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Saturday, May 15, 2010

Medical Insurance in Japan

There are a few options available to you in regards to Medical Insurance in Japan. The Health care system in Japan provides healthcare services through a number of insurance systems. In Japan it is compulsory to be enrolled in one of the Japanese insurance programs if you are a resident but foreigners living in Japan live within a grey zone where government officials recommend joining the National Health Insurance but do not force them. There are two main Health Insurance Systems in Japan.
These are referred to as Employee`s Health Insurance (kenkou hoken) and Japanese National Health Insurance (kokumin hoken). Under the Japanese National Health Insurance the patient pays 30% of the cost while the government pays the remaining 70%. The monthly insurance premium is paid per household and is scaled to annual income. The Japanese National Health Insurance (Kokumin Hoken) is great because it is convenient but costs a lot in the long run and you must live permanently in Japan.

I would suggest that you should have basic travel insurance as this will cover you almost 100% for medical and hospital treatment in Japan. I lived in Japan for over 10 years and found that initially basic travel insurance from home covered me more than adequately. You will need to pay for the cost yourself upfront but get reimbursed later for the costs. You just need to supply a doctor`s certificate and the original receipts from the doctor`s visit.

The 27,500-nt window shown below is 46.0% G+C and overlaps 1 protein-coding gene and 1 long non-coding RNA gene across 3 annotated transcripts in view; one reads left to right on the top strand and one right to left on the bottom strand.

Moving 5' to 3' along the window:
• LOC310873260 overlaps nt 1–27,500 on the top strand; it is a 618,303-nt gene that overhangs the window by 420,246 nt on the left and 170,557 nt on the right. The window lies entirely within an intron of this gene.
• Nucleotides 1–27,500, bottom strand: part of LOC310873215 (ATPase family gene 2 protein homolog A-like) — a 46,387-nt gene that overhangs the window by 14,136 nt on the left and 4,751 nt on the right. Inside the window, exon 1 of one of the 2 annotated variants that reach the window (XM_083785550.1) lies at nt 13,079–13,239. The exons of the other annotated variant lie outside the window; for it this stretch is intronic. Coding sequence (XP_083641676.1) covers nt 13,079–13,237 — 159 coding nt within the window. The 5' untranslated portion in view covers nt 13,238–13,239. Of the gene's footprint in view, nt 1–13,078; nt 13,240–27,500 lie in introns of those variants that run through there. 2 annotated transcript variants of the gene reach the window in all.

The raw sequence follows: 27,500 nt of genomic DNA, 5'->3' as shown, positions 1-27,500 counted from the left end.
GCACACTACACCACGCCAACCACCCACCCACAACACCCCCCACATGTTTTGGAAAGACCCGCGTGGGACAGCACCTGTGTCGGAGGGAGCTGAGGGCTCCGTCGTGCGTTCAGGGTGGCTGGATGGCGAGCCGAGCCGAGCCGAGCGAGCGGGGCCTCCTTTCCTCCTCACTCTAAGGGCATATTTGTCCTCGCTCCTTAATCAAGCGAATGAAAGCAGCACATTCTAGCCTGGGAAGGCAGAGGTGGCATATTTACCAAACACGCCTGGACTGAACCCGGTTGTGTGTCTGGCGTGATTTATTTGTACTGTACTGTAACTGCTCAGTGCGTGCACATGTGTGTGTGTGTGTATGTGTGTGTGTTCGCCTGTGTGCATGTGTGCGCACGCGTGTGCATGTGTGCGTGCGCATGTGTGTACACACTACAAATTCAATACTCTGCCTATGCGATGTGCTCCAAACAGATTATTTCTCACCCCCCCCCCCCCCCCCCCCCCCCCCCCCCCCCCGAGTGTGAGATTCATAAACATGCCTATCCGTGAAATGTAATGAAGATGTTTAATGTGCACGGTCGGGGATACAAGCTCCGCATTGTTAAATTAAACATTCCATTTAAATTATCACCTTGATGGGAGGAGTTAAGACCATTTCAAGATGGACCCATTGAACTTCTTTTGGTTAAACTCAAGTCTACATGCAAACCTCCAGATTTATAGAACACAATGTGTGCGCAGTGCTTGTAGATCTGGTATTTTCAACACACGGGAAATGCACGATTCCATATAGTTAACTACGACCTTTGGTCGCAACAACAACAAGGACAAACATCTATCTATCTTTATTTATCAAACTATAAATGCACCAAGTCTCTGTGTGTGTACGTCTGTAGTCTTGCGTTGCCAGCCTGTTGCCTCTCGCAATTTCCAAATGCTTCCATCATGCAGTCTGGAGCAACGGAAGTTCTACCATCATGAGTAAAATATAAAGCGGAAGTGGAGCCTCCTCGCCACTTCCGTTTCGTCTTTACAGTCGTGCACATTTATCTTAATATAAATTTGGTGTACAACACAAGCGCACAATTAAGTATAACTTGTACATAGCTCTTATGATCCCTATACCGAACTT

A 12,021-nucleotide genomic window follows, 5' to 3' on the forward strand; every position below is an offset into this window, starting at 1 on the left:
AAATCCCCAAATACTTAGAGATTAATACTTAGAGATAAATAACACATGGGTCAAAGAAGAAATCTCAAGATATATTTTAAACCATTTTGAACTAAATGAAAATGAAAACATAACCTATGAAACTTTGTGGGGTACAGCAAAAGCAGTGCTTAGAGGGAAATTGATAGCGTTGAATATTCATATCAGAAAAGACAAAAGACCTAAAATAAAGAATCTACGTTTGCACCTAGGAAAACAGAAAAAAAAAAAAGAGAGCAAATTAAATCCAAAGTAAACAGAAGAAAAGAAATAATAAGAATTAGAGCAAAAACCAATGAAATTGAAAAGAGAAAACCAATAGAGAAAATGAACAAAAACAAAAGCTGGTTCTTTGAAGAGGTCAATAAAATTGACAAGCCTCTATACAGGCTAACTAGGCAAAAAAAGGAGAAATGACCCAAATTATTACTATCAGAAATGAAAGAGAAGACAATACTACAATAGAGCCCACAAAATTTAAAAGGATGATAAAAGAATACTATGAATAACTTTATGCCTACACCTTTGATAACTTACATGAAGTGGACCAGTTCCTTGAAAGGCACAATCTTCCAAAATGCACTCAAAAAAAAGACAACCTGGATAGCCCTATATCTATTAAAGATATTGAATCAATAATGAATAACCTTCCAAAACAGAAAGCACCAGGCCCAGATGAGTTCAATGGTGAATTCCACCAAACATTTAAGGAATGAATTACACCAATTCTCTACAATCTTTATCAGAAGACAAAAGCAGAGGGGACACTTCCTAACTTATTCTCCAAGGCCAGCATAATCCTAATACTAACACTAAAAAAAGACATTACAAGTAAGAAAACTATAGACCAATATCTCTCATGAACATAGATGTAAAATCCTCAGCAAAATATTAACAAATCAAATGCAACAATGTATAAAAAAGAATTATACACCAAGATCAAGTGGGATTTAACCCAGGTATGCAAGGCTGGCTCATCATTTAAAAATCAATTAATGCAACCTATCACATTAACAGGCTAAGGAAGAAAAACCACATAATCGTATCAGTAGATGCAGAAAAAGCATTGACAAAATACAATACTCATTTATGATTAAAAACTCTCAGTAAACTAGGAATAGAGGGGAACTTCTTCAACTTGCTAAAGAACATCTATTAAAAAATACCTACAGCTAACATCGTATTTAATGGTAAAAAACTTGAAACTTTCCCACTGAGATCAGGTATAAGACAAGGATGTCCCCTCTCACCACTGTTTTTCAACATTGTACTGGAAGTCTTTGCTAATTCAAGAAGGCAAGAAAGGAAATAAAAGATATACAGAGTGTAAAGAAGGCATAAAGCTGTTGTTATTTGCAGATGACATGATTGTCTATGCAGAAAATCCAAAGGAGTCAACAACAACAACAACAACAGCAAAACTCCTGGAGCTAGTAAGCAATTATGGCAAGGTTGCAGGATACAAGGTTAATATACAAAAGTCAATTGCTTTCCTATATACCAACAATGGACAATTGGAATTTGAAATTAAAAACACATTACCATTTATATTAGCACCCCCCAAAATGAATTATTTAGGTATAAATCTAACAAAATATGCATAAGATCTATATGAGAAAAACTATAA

I would also advise that you visit a local clinic rather than a larger hospital. I found a local clinic just around the corner from my apartment and this was a lot more convenient and saved a lot of time waiting in a big hospital. The local clinic over a number of years treated me for different aliments including colds and virus. I found it a lot better as I got to know the doctors and staff a lot easier and save time. I hope this helps you with information about Medical Insurance and Health Care in Japan.

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  1. Thank you for the post. I have had experience with both types of health insurance and you've summed them up well.

    At the moment, my wife and I are trying to find information on some sort of educational savings plan for our son (a baby.) Have you ever run across anything like that? So far everything seems to be insurance - but I would like my sons tuition to not be contingent upon me dying.

  2. Japan has a program called gakushihoken which is a kind of savings plan for your childs education. You save a monthly/annual amount which is accumulated over time.


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